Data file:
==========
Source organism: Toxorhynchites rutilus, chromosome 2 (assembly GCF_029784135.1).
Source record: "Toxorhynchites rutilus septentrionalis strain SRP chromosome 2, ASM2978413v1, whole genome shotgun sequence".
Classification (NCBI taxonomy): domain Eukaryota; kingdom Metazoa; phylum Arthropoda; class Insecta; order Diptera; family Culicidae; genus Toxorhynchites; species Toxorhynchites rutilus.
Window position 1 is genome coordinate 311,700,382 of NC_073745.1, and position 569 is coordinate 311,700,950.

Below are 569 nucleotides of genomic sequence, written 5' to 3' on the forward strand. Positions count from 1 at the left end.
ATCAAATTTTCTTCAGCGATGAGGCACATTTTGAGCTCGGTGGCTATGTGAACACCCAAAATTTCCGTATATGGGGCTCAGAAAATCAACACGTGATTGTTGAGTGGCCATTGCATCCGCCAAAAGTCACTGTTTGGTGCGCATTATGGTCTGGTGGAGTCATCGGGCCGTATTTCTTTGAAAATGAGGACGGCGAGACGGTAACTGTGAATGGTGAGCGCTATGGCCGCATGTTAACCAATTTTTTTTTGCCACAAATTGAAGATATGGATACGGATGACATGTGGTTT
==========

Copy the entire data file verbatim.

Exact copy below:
Source organism: Toxorhynchites rutilus, chromosome 2 (assembly GCF_029784135.1).
Source record: "Toxorhynchites rutilus septentrionalis strain SRP chromosome 2, ASM2978413v1, whole genome shotgun sequence".
Classification (NCBI taxonomy): domain Eukaryota; kingdom Metazoa; phylum Arthropoda; class Insecta; order Diptera; family Culicidae; genus Toxorhynchites; species Toxorhynchites rutilus.
Window position 1 is genome coordinate 311,700,382 of NC_073745.1, and position 569 is coordinate 311,700,950.

Below are 569 nucleotides of genomic sequence, written 5' to 3' on the forward strand. Positions count from 1 at the left end.
ATCAAATTTTCTTCAGCGATGAGGCACATTTTGAGCTCGGTGGCTATGTGAACACCCAAAATTTCCGTATATGGGGCTCAGAAAATCAACACGTGATTGTTGAGTGGCCATTGCATCCGCCAAAAGTCACTGTTTGGTGCGCATTATGGTCTGGTGGAGTCATCGGGCCGTATTTCTTTGAAAATGAGGACGGCGAGACGGTAACTGTGAATGGTGAGCGCTATGGCCGCATGTTAACCAATTTTTTTTTGCCACAAATTGAAGATATGGATACGGATGACATGTGGTTT